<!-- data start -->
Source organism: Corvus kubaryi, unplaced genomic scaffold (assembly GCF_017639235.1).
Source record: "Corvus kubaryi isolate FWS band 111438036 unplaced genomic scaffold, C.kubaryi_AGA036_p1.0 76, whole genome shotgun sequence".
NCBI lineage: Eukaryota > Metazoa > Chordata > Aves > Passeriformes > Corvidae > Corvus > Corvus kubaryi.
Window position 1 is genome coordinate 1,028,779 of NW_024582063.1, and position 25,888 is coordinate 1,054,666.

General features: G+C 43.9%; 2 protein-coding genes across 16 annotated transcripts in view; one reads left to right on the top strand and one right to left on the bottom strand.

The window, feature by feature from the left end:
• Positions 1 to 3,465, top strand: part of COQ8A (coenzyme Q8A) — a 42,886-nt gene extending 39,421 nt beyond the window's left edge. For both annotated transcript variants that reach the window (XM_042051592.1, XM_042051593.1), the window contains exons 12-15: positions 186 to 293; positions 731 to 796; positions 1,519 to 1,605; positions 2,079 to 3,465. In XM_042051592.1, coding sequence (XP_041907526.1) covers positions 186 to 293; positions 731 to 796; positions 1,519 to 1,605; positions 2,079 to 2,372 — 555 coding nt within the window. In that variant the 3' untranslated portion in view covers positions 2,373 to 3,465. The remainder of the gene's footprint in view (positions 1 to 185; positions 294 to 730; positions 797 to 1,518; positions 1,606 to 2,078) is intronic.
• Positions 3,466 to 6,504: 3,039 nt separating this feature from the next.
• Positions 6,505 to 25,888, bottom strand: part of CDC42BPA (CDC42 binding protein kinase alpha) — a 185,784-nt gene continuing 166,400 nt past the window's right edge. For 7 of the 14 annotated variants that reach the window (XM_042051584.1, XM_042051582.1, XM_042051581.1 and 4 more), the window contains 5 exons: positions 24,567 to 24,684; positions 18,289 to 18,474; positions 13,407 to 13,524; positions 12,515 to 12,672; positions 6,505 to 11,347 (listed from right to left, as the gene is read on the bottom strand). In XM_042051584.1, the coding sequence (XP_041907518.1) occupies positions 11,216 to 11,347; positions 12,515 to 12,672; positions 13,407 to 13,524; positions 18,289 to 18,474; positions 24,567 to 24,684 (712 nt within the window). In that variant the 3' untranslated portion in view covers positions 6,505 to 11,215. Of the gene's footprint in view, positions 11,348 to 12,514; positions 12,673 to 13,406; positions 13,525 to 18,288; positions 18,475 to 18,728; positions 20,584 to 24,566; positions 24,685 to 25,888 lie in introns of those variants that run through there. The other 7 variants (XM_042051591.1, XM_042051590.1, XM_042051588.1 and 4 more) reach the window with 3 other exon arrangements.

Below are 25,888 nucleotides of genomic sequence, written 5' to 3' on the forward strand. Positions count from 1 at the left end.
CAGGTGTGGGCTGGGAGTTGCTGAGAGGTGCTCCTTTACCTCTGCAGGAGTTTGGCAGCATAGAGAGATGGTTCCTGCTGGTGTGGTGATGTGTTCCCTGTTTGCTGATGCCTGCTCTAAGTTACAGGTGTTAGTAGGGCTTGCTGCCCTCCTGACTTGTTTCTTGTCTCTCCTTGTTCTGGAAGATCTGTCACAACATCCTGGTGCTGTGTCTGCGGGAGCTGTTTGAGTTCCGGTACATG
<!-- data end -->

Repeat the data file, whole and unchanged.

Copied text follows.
Source organism: Corvus kubaryi, unplaced genomic scaffold (assembly GCF_017639235.1).
Source record: "Corvus kubaryi isolate FWS band 111438036 unplaced genomic scaffold, C.kubaryi_AGA036_p1.0 76, whole genome shotgun sequence".
NCBI lineage: Eukaryota > Metazoa > Chordata > Aves > Passeriformes > Corvidae > Corvus > Corvus kubaryi.
Window position 1 is genome coordinate 1,028,779 of NW_024582063.1, and position 25,888 is coordinate 1,054,666.

General features: G+C 43.9%; 2 protein-coding genes across 16 annotated transcripts in view; one reads left to right on the top strand and one right to left on the bottom strand.

The window, feature by feature from the left end:
• Positions 1 to 3,465, top strand: part of COQ8A (coenzyme Q8A) — a 42,886-nt gene extending 39,421 nt beyond the window's left edge. For both annotated transcript variants that reach the window (XM_042051592.1, XM_042051593.1), the window contains exons 12-15: positions 186 to 293; positions 731 to 796; positions 1,519 to 1,605; positions 2,079 to 3,465. In XM_042051592.1, coding sequence (XP_041907526.1) covers positions 186 to 293; positions 731 to 796; positions 1,519 to 1,605; positions 2,079 to 2,372 — 555 coding nt within the window. In that variant the 3' untranslated portion in view covers positions 2,373 to 3,465. The remainder of the gene's footprint in view (positions 1 to 185; positions 294 to 730; positions 797 to 1,518; positions 1,606 to 2,078) is intronic.
• Positions 3,466 to 6,504: 3,039 nt separating this feature from the next.
• Positions 6,505 to 25,888, bottom strand: part of CDC42BPA (CDC42 binding protein kinase alpha) — a 185,784-nt gene continuing 166,400 nt past the window's right edge. For 7 of the 14 annotated variants that reach the window (XM_042051584.1, XM_042051582.1, XM_042051581.1 and 4 more), the window contains 5 exons: positions 24,567 to 24,684; positions 18,289 to 18,474; positions 13,407 to 13,524; positions 12,515 to 12,672; positions 6,505 to 11,347 (listed from right to left, as the gene is read on the bottom strand). In XM_042051584.1, the coding sequence (XP_041907518.1) occupies positions 11,216 to 11,347; positions 12,515 to 12,672; positions 13,407 to 13,524; positions 18,289 to 18,474; positions 24,567 to 24,684 (712 nt within the window). In that variant the 3' untranslated portion in view covers positions 6,505 to 11,215. Of the gene's footprint in view, positions 11,348 to 12,514; positions 12,673 to 13,406; positions 13,525 to 18,288; positions 18,475 to 18,728; positions 20,584 to 24,566; positions 24,685 to 25,888 lie in introns of those variants that run through there. The other 7 variants (XM_042051591.1, XM_042051590.1, XM_042051588.1 and 4 more) reach the window with 3 other exon arrangements.

Below are 25,888 nucleotides of genomic sequence, written 5' to 3' on the forward strand. Positions count from 1 at the left end.
CAGGTGTGGGCTGGGAGTTGCTGAGAGGTGCTCCTTTACCTCTGCAGGAGTTTGGCAGCATAGAGAGATGGTTCCTGCTGGTGTGGTGATGTGTTCCCTGTTTGCTGATGCCTGCTCTAAGTTACAGGTGTTAGTAGGGCTTGCTGCCCTCCTGACTTGTTTCTTGTCTCTCCTTGTTCTGGAAGATCTGTCACAACATCCTGGTGCTGTGTCTGCGGGAGCTGTTTGAGTTCCGGTACATG